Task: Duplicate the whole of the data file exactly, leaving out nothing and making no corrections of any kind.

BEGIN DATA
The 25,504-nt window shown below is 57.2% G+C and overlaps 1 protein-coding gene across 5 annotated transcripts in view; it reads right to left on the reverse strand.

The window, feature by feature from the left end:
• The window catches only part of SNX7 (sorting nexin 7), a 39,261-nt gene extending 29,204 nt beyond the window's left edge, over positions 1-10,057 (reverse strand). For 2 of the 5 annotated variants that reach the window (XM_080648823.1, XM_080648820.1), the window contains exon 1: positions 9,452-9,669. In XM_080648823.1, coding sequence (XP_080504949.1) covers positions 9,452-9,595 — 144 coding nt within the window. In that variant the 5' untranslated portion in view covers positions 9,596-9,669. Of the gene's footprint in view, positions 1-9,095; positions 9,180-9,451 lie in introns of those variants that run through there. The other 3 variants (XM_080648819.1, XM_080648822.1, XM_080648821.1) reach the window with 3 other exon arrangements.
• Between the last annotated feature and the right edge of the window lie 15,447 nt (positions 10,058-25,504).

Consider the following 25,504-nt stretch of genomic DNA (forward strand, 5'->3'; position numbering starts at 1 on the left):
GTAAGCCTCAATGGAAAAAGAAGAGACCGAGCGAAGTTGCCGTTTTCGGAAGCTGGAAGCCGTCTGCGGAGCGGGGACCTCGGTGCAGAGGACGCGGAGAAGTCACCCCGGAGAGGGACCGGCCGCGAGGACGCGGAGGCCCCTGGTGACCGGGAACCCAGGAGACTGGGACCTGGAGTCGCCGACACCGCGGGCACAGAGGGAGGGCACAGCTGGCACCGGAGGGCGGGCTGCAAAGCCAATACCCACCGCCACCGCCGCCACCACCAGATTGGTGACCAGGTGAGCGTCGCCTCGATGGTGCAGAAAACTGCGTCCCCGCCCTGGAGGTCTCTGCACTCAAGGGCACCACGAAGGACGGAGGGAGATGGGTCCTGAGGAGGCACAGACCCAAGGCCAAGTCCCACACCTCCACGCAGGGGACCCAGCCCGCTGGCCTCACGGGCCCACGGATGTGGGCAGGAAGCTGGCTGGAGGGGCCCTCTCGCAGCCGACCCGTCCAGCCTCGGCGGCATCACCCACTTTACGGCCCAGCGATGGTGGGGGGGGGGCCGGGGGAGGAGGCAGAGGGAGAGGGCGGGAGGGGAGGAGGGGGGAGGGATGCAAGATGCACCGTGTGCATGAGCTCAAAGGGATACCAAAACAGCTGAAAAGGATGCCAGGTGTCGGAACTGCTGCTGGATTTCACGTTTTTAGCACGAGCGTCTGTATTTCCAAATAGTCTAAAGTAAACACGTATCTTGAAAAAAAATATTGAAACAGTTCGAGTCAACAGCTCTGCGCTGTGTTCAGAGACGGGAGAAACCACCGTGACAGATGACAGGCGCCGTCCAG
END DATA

The 25,504-nt window shown below is 57.2% G+C and overlaps 1 protein-coding gene across 5 annotated transcripts in view; it reads right to left on the reverse strand.

The window, feature by feature from the left end:
• The window catches only part of SNX7 (sorting nexin 7), a 39,261-nt gene extending 29,204 nt beyond the window's left edge, over positions 1-10,057 (reverse strand). For 2 of the 5 annotated variants that reach the window (XM_080648823.1, XM_080648820.1), the window contains exon 1: positions 9,452-9,669. In XM_080648823.1, coding sequence (XP_080504949.1) covers positions 9,452-9,595 — 144 coding nt within the window. In that variant the 5' untranslated portion in view covers positions 9,596-9,669. Of the gene's footprint in view, positions 1-9,095; positions 9,180-9,451 lie in introns of those variants that run through there. The other 3 variants (XM_080648819.1, XM_080648822.1, XM_080648821.1) reach the window with 3 other exon arrangements.
• Between the last annotated feature and the right edge of the window lie 15,447 nt (positions 10,058-25,504).

Consider the following 25,504-nt stretch of genomic DNA (forward strand, 5'->3'; position numbering starts at 1 on the left):
GTAAGCCTCAATGGAAAAAGAAGAGACCGAGCGAAGTTGCCGTTTTCGGAAGCTGGAAGCCGTCTGCGGAGCGGGGACCTCGGTGCAGAGGACGCGGAGAAGTCACCCCGGAGAGGGACCGGCCGCGAGGACGCGGAGGCCCCTGGTGACCGGGAACCCAGGAGACTGGGACCTGGAGTCGCCGACACCGCGGGCACAGAGGGAGGGCACAGCTGGCACCGGAGGGCGGGCTGCAAAGCCAATACCCACCGCCACCGCCGCCACCACCAGATTGGTGACCAGGTGAGCGTCGCCTCGATGGTGCAGAAAACTGCGTCCCCGCCCTGGAGGTCTCTGCACTCAAGGGCACCACGAAGGACGGAGGGAGATGGGTCCTGAGGAGGCACAGACCCAAGGCCAAGTCCCACACCTCCACGCAGGGGACCCAGCCCGCTGGCCTCACGGGCCCACGGATGTGGGCAGGAAGCTGGCTGGAGGGGCCCTCTCGCAGCCGACCCGTCCAGCCTCGGCGGCATCACCCACTTTACGGCCCAGCGATGGTGGGGGGGGGGCCGGGGGAGGAGGCAGAGGGAGAGGGCGGGAGGGGAGGAGGGGGGAGGGATGCAAGATGCACCGTGTGCATGAGCTCAAAGGGATACCAAAACAGCTGAAAAGGATGCCAGGTGTCGGAACTGCTGCTGGATTTCACGTTTTTAGCACGAGCGTCTGTATTTCCAAATAGTCTAAAGTAAACACGTATCTTGAAAAAAAATATTGAAACAGTTCGAGTCAACAGCTCTGCGCTGTGTTCAGAGACGGGAGAAACCACCGTGACAGATGACAGGCGCCGTCCAG